I experience this with the emotional pain as well the accompanies aspects of living with disability and the effects of ableism. Watching someone experience pain causes us discomfort; and this isn’t a negative thing. It is how we react to this discomfort that makes our discomfort with pain positive or negative. Pain is a biological reaction that points to something that is not working and needs to be addressed. I have intrinsically through merely living my life, developed a built in place of expertise. I begrudgingly accept this when talking about disability liberation There are many reasons why I write and choose to be open about pain I experience. Yes, I do it because it’s a bit cathartic. Yes, I write because it allows me space to show common threads between myself and others. I also write especially in regards to disability liberation, to give others voice that may not be able to communicate as easily as I can. In all honesty, my primary motivation in sharing my experiences and pain while living within the constraints of the label that is disability is to point towards these things that are broken (i.e, societal constructed mentalities, socioeconomic constructs). I have observed many people’s discomfort when speaking about matters of social justice (and I believe that disability liberation is a grossly overlooked social justice issue) but I have seen an unique manifestation when it comes to the realm of disability liberation. I do understand the nature of this discomfort. It is difficult and disorienting to view life as you know it from a different lens.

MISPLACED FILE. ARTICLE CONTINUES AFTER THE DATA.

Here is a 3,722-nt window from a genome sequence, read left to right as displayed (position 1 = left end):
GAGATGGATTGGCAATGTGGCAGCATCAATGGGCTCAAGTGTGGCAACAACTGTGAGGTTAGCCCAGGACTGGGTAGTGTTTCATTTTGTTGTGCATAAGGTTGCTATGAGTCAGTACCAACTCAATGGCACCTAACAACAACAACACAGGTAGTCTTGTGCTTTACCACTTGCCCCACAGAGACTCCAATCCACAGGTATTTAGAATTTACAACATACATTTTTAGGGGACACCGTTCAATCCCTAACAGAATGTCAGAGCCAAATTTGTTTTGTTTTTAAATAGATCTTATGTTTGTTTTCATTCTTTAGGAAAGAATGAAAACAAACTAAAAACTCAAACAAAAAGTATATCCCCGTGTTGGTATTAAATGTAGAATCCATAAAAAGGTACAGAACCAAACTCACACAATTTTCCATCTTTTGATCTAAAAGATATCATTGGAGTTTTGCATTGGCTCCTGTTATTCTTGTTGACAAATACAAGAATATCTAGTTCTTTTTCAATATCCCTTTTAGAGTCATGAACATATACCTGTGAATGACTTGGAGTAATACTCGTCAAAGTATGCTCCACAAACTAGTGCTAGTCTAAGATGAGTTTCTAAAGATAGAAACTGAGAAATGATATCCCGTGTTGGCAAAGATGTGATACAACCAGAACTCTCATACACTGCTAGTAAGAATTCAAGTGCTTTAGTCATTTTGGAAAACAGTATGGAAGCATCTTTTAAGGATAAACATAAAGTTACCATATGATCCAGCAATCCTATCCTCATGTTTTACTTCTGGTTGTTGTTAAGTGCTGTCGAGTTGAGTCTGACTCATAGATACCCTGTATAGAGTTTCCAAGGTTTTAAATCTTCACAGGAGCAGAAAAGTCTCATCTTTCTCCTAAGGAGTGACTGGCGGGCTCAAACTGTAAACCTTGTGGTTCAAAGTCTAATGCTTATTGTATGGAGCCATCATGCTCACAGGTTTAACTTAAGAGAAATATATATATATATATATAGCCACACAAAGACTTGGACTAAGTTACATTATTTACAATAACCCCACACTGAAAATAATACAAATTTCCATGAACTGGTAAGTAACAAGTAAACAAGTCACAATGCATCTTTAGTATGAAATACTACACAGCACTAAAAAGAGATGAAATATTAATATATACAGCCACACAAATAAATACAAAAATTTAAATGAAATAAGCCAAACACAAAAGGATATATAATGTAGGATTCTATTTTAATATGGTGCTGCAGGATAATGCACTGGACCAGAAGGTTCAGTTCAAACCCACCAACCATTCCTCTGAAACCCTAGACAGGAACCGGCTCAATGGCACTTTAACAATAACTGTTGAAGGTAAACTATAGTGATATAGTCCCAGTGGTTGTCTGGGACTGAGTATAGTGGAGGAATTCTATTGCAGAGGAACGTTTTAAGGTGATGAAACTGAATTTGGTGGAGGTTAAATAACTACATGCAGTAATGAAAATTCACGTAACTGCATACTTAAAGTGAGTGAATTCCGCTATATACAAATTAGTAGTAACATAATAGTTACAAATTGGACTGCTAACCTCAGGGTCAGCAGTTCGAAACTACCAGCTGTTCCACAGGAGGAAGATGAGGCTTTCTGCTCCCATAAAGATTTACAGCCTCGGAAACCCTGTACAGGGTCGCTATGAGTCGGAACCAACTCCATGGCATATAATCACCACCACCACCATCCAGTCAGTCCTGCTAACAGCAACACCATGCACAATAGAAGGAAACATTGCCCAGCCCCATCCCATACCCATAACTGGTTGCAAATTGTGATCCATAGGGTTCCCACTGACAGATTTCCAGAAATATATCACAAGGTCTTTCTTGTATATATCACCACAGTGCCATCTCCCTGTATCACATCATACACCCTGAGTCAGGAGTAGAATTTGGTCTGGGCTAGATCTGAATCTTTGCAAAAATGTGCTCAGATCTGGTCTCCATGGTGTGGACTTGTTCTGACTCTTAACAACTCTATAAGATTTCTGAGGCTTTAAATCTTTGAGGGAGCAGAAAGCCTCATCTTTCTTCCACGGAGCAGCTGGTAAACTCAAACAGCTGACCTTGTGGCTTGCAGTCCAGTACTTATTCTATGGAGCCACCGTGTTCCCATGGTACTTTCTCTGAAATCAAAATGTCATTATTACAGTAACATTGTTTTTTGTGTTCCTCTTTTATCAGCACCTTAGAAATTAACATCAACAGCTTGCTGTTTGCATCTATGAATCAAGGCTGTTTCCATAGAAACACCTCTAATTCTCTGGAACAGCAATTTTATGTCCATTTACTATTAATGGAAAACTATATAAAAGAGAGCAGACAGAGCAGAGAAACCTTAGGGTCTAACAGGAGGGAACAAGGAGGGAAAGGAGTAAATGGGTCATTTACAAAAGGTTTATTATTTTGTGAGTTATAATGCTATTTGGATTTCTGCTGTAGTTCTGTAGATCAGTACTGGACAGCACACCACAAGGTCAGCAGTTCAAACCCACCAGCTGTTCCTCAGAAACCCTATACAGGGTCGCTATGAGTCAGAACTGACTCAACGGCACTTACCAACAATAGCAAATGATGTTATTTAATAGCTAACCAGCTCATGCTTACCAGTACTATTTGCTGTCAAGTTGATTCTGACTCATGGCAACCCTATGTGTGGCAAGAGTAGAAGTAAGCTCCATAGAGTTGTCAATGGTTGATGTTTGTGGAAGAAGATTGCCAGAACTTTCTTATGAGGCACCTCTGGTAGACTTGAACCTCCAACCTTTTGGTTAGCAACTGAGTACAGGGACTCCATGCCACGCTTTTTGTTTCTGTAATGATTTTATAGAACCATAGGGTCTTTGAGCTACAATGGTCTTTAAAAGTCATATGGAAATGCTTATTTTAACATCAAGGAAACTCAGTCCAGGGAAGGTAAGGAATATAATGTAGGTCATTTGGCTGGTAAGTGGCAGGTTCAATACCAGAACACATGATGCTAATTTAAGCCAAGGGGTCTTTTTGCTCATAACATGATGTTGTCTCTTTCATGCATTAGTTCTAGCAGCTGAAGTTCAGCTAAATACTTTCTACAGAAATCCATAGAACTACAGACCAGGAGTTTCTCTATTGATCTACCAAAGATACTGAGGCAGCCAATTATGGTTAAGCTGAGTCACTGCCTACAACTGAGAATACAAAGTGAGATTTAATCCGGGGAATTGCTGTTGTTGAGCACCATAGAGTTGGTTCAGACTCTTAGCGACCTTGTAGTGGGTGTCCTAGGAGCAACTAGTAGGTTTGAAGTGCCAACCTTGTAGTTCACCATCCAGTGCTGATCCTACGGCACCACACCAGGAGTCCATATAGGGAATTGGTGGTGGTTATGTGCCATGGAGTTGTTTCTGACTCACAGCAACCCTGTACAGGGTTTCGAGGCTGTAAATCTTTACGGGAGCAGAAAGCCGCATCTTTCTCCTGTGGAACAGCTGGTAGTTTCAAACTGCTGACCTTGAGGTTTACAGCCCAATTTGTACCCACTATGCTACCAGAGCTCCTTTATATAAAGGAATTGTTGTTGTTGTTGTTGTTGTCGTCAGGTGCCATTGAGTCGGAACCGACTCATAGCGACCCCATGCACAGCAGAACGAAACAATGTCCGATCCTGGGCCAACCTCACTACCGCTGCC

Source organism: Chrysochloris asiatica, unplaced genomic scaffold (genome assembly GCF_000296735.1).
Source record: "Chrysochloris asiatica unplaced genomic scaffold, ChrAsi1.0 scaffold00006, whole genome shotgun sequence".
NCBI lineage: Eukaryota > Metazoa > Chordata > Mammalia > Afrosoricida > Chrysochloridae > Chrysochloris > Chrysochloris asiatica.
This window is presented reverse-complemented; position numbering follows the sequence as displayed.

In the relatively short amount of time that I have devoted a portion of my life to speaking and writing about disability I have come to a few realizations about how able-bodied brothers and sisters react to what I have to say generally. Some try to encourage me to be more like a motivational speaker and tell me about some other crippled speaker that they have enthusiastically liked. This is rather common, often my words or life get reduced to a very shallow definition of inspiration. They see liberation from the body constraints as the only necessary aspect of disability liberation while the social and cultural constraints remain ignored. There is a preference to “people who don’t let their disability get in their way” type of messengers; those who only speak of the triumph of finding a way to live like everyone else in spite of disability In a sense, those who fall into this category are communicating that they only wish to be left feeling good about their way of life when in contrast, this way of life is one of crippled brothers and sisters biggest opponents to living in the simplest terms Some have sympathy and quickly rush to encourage me in order to shield me from the pain I experience, cheating themselves of the opportunity to sit with their discomfort; and ask the important question of why things are the way they are presently. I meet others who are open and willing to engage these new ideas and perspectives but feel overwhelmed and ill-equipped to do anything and as a result, quickly move on. Finally, there are the rare few that I encounter who hear my words or others who share a similar message, and can no longer remain idle. These brave ones decide to start talking about these issues, educate themselves further, and make the crucial choice to partner along side those of us pressed under the weight of the oppression that is ableism. I have seen this less than a handful of times; but this is what I truly aim for in my work.